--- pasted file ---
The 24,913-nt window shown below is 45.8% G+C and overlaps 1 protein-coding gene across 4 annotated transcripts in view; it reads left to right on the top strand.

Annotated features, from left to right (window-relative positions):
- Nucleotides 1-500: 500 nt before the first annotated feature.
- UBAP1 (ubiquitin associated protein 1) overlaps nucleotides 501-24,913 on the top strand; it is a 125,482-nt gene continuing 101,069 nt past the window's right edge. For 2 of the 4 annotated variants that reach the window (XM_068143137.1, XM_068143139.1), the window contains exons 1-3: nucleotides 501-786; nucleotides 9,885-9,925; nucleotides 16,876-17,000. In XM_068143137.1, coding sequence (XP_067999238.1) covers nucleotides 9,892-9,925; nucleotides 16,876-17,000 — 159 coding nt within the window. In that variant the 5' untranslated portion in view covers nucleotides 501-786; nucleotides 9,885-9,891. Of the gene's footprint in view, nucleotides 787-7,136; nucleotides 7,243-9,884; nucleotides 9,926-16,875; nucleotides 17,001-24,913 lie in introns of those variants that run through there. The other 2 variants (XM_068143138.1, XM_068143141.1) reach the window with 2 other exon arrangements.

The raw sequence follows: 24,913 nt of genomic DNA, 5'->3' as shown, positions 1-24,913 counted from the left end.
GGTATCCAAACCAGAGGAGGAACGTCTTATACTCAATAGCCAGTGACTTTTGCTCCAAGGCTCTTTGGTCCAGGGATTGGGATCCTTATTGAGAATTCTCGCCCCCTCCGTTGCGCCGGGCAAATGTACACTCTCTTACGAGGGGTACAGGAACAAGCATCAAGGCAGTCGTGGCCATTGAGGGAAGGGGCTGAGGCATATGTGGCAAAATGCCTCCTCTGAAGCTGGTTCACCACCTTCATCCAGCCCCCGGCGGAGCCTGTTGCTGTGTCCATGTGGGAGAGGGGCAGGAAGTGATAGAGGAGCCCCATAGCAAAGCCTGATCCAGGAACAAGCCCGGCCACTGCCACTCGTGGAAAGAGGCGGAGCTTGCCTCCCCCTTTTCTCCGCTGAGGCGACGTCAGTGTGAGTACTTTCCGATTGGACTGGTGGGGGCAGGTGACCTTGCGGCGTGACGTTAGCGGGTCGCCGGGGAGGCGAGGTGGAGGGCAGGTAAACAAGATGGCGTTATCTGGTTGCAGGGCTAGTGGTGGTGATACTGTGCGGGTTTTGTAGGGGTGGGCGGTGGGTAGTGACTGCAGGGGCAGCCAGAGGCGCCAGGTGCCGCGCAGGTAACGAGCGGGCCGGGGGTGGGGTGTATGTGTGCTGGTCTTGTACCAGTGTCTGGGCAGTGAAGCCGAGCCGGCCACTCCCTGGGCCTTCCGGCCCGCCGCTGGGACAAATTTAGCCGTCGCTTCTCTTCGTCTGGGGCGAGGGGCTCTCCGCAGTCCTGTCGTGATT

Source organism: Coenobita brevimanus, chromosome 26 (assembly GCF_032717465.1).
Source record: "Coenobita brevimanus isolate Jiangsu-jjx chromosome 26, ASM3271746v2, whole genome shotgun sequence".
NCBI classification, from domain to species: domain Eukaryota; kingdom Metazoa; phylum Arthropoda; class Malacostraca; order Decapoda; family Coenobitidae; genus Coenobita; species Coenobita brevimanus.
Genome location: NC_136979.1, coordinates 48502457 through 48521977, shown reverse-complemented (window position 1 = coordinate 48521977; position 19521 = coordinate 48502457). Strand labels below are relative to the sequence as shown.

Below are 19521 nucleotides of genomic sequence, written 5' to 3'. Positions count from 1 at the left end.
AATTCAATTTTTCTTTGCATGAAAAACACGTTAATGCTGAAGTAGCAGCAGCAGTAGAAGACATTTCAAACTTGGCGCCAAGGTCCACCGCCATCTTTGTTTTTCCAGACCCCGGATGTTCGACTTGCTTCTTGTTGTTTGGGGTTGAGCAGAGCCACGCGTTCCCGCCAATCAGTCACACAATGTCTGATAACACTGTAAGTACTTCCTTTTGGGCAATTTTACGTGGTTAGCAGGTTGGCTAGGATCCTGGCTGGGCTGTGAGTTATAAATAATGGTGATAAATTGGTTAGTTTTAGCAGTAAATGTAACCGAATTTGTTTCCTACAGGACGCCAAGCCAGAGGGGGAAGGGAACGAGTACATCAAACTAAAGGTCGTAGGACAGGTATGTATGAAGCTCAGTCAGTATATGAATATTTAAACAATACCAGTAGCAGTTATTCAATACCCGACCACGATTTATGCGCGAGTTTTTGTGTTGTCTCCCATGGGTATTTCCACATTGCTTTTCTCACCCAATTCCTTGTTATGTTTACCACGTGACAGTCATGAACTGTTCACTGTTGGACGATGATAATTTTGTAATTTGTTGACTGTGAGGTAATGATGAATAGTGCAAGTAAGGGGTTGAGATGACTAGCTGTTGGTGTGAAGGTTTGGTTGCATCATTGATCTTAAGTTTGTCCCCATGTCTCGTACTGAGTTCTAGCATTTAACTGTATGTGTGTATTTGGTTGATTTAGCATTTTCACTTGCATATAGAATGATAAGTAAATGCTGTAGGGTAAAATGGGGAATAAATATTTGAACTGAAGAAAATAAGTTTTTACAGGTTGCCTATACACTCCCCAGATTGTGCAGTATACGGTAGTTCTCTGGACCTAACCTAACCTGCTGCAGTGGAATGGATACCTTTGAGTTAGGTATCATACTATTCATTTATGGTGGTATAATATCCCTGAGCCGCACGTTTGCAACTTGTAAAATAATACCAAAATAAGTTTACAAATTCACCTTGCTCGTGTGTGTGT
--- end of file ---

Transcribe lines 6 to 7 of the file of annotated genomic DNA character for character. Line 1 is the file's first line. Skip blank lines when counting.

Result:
GGTATCCAAACCAGAGGAGGAACGTCTTATACTCAATAGCCAGTGACTTTTGCTCCAAGGCTCTTTGGTCCAGGGATTGGGATCCTTATTGAGAATTCTCGCCCCCTCCGTTGCGCCGGGCAAATGTACACTCTCTTACGAGGGGTACAGGAACAAGCATCAAGGCAGTCGTGGCCATTGAGGGAAGGGGCTGAGGCATATGTGGCAAAATGCCTCCTCTGAAGCTGGTTCACCACCTTCATCCAGCCCCCGGCGGAGCCTGTTGCTGTGTCCATGTGGGAGAGGGGCAGGAAGTGATAGAGGAGCCCCATAGCAAAGCCTGATCCAGGAACAAGCCCGGCCACTGCCACTCGTGGAAAGAGGCGGAGCTTGCCTCCCCCTTTTCTCCGCTGAGGCGACGTCAGTGTGAGTACTTTCCGATTGGACTGGTGGGGGCAGGTGACCTTGCGGCGTGACGTTAGCGGGTCGCCGGGGAGGCGAGGTGGAGGGCAGGTAAACAAGATGGCGTTATCTGGTTGCAGGGCTAGTGGTGGTGATACTGTGCGGGTTTTGTAGGGGTGGGCGGTGGGTAGTGACTGCAGGGGCAGCCAGAGGCGCCAGGTGCCGCGCAGGTAACGAGCGGGCCGGGGGTGGGGTGTATGTGTGCTGGTCTTGTACCAGTGTCTGGGCAGTGAAGCCGAGCCGGCCACTCCCTGGGCCTTCCGGCCCGCCGCTGGGACAAATTTAGCCGTCGCTTCTCTTCGTCTGGGGCGAGGGGCTCTCCGCAGTCCTGTCGTGATT

Source organism: Coenobita brevimanus, chromosome 26 (assembly GCF_032717465.1).